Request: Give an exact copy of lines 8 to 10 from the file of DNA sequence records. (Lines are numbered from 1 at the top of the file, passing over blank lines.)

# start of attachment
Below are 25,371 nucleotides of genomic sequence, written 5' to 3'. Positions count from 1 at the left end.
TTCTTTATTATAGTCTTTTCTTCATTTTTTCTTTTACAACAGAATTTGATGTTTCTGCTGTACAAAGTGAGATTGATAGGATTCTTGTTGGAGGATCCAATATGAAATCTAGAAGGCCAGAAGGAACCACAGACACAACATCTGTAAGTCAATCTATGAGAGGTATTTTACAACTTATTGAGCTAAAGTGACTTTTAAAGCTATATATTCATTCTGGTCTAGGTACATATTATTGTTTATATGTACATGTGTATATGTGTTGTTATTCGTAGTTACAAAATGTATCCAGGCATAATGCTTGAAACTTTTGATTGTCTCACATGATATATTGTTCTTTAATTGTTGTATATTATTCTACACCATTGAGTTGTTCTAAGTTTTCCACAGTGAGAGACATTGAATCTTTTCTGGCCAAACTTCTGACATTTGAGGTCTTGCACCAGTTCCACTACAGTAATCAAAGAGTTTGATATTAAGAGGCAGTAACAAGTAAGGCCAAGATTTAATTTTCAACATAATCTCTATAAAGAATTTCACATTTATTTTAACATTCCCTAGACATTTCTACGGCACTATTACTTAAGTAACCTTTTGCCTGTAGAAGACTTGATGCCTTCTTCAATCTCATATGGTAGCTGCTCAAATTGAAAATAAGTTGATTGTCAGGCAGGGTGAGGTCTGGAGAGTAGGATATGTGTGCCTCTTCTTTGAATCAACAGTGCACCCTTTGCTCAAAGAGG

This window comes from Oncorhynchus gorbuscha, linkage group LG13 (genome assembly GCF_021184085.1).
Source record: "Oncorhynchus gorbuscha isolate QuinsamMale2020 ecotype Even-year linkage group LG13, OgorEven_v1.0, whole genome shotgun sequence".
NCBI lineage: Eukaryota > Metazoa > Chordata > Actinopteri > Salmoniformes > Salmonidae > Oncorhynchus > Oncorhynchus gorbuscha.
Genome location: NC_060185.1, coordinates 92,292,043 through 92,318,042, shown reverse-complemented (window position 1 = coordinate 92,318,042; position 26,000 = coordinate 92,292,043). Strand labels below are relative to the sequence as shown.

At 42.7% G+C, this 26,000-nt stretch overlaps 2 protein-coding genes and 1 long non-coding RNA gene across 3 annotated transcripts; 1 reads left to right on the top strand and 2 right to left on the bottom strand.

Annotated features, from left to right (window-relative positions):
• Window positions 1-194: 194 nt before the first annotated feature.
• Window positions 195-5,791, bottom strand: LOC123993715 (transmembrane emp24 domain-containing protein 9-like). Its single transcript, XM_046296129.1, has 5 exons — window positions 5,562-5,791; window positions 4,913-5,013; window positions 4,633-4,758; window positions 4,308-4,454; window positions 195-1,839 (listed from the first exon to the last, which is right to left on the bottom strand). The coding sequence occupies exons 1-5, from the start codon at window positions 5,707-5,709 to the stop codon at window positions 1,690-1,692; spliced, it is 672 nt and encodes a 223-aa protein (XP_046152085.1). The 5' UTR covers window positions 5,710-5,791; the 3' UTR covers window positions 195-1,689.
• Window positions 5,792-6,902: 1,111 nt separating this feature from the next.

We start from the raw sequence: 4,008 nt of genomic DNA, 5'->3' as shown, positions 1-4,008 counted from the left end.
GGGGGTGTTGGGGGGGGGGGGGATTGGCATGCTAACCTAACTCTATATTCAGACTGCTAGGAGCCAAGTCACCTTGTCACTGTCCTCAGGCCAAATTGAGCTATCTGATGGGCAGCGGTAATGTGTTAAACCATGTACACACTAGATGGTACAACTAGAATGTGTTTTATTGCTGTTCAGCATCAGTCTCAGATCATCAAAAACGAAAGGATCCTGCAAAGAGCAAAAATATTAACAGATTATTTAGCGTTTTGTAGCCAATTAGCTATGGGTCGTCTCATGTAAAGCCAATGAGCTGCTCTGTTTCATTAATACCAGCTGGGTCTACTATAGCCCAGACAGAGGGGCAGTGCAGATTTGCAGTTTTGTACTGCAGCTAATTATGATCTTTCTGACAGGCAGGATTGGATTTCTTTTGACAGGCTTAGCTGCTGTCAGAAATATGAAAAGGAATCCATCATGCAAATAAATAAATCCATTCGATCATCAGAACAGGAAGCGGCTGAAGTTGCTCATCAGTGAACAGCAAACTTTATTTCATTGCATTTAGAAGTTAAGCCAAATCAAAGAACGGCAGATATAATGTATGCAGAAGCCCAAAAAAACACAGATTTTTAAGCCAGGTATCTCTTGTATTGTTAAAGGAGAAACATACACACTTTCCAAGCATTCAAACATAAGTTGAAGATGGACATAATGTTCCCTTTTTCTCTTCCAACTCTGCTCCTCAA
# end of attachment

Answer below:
Annotated features, from left to right (window-relative positions):
• Window positions 1-194: 194 nt before the first annotated feature.
• Window positions 195-5,791, bottom strand: LOC123993715 (transmembrane emp24 domain-containing protein 9-like). Its single transcript, XM_046296129.1, has 5 exons — window positions 5,562-5,791; window positions 4,913-5,013; window positions 4,633-4,758; window positions 4,308-4,454; window positions 195-1,839 (listed from the first exon to the last, which is right to left on the bottom strand). The coding sequence occupies exons 1-5, from the start codon at window positions 5,707-5,709 to the stop codon at window positions 1,690-1,692; spliced, it is 672 nt and encodes a 223-aa protein (XP_046152085.1). The 5' UTR covers window positions 5,710-5,791; the 3' UTR covers window positions 195-1,689.